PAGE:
The dashboard below builds further on the monitoring we included in the previous blog. It visualizes three indicators which we use as proxies for the demand behavior in three parts of the end-to-end automotive value chain. It monitors the actual US vehicle sales to consumers, the number of cars being assembled at OEMs, and the number of automotive parts being produced further upstream. The indicators have been rescaled and plotted on one chart so we can zoom in on their converging or diverging behavior.
Figure 2: US vehicle sales to consumers, the number of cars being assembled at OEMs and the number of automotive parts being produced – rescaled and plotted
The graph shows that the indicators evolve similarly before the COVID outbreak and indicates that the end-to-end value chain was for the most part in sync. The overall trend of vehicle sales is reflected in the proxies of the upstream echelons.
After the outbreak, vehicle sales (blue) peaked at the start of 2021. This peak in demand reached a maximum in March 2021. It consecutively turned into a steep decrease for six months until September 2021. Car manufacturers have been unable to assemble sufficient cars to fulfill & sustain the available demand. The car assembly (green) situation showed initial signs of recovery in October & November. Whether this recovery will persist or not will become clear in the upcoming months!
Where in Q2 general expectations were that the worst was behind us, the reality has demonstrated that recovery has taken much longer than anticipated and is still ongoing. In Q4 automotive supply chains continued to be disrupted by semiconductor shortages. Several automotive producers have prolonged their Christmas break to lower their speed of assemblies to cope with the shortage.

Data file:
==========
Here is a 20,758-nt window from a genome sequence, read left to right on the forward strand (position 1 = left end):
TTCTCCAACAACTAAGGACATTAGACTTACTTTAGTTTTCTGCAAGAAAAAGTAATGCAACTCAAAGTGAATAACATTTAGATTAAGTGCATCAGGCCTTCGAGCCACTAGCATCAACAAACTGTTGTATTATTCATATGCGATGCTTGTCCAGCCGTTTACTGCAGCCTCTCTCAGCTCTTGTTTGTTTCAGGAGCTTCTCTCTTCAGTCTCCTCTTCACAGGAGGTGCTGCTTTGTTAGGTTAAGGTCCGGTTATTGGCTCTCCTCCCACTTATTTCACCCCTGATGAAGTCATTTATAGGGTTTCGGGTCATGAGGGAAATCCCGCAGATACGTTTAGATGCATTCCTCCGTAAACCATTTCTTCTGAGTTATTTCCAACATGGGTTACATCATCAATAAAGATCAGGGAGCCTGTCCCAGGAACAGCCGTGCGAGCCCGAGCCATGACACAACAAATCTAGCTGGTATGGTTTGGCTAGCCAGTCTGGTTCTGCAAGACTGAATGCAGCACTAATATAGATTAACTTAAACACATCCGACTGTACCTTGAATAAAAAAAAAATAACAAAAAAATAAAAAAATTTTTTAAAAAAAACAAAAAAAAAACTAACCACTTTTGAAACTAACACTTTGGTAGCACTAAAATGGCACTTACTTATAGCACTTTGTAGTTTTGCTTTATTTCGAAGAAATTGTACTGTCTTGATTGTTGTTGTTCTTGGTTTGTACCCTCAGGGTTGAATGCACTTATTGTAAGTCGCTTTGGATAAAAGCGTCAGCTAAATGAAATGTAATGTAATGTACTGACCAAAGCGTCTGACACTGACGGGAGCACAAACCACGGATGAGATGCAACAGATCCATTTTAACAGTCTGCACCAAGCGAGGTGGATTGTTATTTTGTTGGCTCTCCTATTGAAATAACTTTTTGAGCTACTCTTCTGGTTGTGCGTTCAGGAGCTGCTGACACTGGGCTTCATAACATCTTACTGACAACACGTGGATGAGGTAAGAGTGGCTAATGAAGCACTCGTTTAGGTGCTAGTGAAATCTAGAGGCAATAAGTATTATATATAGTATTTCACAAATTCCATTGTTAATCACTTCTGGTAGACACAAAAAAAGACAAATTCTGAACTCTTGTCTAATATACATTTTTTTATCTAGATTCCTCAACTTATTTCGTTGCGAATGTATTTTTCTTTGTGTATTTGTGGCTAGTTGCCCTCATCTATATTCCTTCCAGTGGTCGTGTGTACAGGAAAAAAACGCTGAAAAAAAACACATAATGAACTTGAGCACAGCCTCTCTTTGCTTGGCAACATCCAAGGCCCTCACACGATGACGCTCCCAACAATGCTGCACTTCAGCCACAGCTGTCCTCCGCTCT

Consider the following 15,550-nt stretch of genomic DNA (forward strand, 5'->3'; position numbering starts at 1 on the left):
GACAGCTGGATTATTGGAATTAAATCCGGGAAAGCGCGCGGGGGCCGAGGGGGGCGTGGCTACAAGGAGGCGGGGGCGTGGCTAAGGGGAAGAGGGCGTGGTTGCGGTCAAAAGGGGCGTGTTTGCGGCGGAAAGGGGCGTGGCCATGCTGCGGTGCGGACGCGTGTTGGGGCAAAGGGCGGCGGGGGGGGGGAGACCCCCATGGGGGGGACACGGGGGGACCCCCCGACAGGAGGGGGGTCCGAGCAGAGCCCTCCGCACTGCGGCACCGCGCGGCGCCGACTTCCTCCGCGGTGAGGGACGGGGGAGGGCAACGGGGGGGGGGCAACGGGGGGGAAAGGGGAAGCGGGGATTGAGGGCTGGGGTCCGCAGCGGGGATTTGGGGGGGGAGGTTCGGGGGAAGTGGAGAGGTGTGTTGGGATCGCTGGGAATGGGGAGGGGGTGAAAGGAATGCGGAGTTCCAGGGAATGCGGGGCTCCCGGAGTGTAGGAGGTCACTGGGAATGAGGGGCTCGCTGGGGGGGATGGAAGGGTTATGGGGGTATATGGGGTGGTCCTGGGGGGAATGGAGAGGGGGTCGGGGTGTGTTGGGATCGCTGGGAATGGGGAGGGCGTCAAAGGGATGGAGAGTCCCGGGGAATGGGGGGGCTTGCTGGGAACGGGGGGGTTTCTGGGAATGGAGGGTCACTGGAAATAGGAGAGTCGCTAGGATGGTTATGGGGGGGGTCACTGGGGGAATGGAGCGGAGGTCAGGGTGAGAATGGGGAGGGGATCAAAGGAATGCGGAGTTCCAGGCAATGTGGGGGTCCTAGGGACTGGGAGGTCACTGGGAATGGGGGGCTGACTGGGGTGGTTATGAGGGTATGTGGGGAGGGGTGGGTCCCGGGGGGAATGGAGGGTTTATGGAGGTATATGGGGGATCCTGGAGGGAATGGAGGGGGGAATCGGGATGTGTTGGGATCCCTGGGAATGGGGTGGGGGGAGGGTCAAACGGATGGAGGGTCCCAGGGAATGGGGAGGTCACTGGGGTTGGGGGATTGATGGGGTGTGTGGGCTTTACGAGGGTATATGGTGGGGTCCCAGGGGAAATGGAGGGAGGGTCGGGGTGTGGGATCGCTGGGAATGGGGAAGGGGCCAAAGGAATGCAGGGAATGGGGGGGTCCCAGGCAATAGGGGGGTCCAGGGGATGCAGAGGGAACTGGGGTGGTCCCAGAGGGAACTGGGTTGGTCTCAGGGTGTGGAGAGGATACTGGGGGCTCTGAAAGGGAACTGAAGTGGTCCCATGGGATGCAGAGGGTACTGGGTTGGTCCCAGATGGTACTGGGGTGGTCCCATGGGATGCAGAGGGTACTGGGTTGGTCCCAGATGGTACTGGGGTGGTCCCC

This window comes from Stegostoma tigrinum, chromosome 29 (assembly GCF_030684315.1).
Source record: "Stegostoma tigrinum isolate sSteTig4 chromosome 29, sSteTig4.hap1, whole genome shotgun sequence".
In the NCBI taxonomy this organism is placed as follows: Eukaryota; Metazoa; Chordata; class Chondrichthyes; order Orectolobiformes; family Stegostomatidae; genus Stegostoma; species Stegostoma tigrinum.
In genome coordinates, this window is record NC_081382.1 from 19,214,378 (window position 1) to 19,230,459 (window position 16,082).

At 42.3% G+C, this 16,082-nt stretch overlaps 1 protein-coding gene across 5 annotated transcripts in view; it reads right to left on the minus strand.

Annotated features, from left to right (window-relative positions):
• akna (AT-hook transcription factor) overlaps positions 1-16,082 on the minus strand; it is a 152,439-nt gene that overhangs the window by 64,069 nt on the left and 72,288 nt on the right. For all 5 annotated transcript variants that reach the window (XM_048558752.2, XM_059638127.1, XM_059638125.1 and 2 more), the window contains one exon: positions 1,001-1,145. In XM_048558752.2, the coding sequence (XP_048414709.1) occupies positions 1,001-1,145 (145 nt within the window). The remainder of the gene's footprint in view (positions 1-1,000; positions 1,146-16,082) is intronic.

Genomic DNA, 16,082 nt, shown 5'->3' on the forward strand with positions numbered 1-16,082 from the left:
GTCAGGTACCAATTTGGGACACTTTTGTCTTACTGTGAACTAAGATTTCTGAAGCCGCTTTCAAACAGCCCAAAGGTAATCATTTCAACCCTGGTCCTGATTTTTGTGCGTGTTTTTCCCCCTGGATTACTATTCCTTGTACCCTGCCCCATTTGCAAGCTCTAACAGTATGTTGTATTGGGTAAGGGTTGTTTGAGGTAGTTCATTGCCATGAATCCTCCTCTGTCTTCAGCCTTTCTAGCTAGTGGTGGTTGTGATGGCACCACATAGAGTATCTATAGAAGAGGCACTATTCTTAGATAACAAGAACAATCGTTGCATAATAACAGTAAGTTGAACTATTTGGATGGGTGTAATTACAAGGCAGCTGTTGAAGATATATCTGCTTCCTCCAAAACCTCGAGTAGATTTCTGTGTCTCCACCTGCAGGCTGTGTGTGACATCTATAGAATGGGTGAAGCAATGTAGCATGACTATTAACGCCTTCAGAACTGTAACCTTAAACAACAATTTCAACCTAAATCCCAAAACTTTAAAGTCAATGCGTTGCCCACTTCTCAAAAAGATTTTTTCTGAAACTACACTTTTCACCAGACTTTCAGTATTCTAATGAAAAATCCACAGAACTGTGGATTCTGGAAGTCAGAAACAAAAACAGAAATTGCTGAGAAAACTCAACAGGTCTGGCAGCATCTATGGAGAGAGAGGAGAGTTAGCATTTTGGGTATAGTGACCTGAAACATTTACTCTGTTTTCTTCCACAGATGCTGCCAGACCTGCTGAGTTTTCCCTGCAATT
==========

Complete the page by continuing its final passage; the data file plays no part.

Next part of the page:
Inventory imbalances & changing inventory policies
Inventory monitoring dashboards confirm the imbalances: inventories of assembled vehicles (green) are at an all-time low (40k finished autos, pre-COVID normal of 500k), whereas parts inventory (blue) has been climbing steadily over the past year. This is another indication that not enough cars are being finished. Additionally, the increase in parts volume could be an indication of a bull whip that could ripple through the automotive industry. Inventories of parts are being build with the expectation that the situation will normalize soon. If this normalization does not materialize, downstream manufacturers might choose to reduce their inventories over ordering new parts, which could leave upstream manufacturers with few orders.
Another dynamic at play is the changes in behavior of OEM’s & tier 1 suppliers. Several suppliers have significantly suffered and have stepped away from JIT inventory policies where inventories were minimal and often limited to WIP on in transit inventories. Several suppliers have decided to build up a safety stock to buffer against raw material shortages.
Figure 3: Inventory positions July 2021 – buildup of stock upstream & depleting downstream